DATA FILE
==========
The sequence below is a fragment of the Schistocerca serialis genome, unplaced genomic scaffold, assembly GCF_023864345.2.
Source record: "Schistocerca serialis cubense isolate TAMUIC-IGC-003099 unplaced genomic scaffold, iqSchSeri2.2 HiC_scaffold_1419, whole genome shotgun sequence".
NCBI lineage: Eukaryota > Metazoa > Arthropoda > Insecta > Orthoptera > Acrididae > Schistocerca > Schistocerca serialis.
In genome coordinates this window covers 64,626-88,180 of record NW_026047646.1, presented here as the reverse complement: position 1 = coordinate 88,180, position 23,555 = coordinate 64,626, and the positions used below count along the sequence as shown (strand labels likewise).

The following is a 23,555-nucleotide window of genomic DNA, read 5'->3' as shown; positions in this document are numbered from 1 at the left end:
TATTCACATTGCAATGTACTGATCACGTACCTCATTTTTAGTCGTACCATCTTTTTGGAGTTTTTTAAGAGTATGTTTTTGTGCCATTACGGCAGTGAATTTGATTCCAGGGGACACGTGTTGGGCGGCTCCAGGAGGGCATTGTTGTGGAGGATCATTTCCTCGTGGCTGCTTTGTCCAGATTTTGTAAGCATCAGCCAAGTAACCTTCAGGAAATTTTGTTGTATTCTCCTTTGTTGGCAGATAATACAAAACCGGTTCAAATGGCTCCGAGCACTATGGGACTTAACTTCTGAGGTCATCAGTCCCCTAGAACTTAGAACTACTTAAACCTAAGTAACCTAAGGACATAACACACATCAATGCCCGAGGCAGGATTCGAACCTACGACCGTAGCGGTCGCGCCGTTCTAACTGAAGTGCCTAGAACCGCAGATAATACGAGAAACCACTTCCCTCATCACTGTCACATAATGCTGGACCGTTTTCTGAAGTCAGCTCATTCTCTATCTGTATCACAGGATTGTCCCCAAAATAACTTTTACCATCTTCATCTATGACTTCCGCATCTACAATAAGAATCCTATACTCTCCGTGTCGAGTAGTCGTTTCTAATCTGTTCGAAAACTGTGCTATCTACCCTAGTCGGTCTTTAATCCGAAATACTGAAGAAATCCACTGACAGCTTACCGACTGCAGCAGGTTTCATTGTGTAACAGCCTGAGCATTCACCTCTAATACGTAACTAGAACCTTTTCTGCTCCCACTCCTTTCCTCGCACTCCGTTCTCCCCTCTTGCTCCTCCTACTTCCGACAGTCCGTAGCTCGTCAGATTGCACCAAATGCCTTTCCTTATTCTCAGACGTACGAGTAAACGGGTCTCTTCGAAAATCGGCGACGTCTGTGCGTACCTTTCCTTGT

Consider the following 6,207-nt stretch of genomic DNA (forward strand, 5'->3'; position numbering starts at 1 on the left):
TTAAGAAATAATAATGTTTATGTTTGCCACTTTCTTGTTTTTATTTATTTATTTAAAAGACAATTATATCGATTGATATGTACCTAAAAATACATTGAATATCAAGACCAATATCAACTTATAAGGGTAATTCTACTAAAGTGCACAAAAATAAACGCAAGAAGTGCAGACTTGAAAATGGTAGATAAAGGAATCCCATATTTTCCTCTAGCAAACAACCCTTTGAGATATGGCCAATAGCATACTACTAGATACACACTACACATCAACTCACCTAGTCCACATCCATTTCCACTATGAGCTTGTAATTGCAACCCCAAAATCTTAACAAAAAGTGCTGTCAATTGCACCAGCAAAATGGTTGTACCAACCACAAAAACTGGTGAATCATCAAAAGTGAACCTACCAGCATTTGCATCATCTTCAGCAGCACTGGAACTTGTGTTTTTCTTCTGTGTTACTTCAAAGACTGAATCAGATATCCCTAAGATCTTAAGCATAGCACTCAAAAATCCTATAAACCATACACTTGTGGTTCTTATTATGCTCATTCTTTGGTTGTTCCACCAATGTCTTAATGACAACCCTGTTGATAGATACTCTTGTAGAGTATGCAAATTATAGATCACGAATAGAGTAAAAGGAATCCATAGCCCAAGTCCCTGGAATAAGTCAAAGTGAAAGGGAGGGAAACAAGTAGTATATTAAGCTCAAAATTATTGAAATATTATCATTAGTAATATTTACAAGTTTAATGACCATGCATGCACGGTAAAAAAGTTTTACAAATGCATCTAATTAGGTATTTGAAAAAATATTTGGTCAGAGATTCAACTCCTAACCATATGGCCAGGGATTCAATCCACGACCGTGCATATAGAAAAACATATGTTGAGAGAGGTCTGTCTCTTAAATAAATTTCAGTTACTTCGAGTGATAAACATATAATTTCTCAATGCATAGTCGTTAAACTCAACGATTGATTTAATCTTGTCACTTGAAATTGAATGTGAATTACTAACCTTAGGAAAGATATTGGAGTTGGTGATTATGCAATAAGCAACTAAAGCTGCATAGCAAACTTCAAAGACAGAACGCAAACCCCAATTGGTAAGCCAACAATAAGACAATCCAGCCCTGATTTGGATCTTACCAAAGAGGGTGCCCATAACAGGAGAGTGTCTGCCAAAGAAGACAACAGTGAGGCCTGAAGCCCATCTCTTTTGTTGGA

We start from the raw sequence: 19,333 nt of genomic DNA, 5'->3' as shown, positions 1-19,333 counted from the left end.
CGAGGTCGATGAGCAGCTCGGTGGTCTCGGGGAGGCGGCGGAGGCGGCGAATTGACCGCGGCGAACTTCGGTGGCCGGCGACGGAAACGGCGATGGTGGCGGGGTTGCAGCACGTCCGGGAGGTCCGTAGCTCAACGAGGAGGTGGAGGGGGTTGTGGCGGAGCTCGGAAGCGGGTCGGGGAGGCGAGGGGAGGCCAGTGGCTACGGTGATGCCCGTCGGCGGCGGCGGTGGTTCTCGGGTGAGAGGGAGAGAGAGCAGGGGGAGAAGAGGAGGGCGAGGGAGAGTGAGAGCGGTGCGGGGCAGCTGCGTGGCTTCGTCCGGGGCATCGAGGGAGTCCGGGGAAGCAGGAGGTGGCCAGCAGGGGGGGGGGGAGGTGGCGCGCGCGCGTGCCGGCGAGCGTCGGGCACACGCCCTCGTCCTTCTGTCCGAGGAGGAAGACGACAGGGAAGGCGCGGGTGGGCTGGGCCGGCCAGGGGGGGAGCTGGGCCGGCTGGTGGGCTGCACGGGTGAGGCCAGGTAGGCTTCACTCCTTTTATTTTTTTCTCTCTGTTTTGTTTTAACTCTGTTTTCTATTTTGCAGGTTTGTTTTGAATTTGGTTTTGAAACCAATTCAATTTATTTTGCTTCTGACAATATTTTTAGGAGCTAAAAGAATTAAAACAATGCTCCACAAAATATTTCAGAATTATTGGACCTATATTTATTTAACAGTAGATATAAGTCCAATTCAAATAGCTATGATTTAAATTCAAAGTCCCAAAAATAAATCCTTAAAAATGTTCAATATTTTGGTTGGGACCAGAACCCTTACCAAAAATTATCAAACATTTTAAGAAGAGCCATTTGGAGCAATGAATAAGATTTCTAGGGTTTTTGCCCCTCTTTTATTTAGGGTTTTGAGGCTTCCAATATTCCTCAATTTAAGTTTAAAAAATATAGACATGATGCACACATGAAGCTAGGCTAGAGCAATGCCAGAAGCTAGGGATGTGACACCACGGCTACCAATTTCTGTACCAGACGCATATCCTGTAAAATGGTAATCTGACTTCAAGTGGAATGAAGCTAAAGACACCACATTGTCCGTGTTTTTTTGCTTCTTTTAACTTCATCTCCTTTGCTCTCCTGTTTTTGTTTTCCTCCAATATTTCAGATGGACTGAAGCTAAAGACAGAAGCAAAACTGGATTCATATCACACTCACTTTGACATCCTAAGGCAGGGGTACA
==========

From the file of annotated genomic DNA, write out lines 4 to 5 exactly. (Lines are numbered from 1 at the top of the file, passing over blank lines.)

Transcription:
In genome coordinates this window covers 64,626-88,180 of record NW_026047646.1, presented here as the reverse complement: position 1 = coordinate 88,180, position 23,555 = coordinate 64,626, and the positions used below count along the sequence as shown (strand labels likewise).

The following is a 23,555-nucleotide window of genomic DNA, read 5'->3' as shown; positions in this document are numbered from 1 at the left end: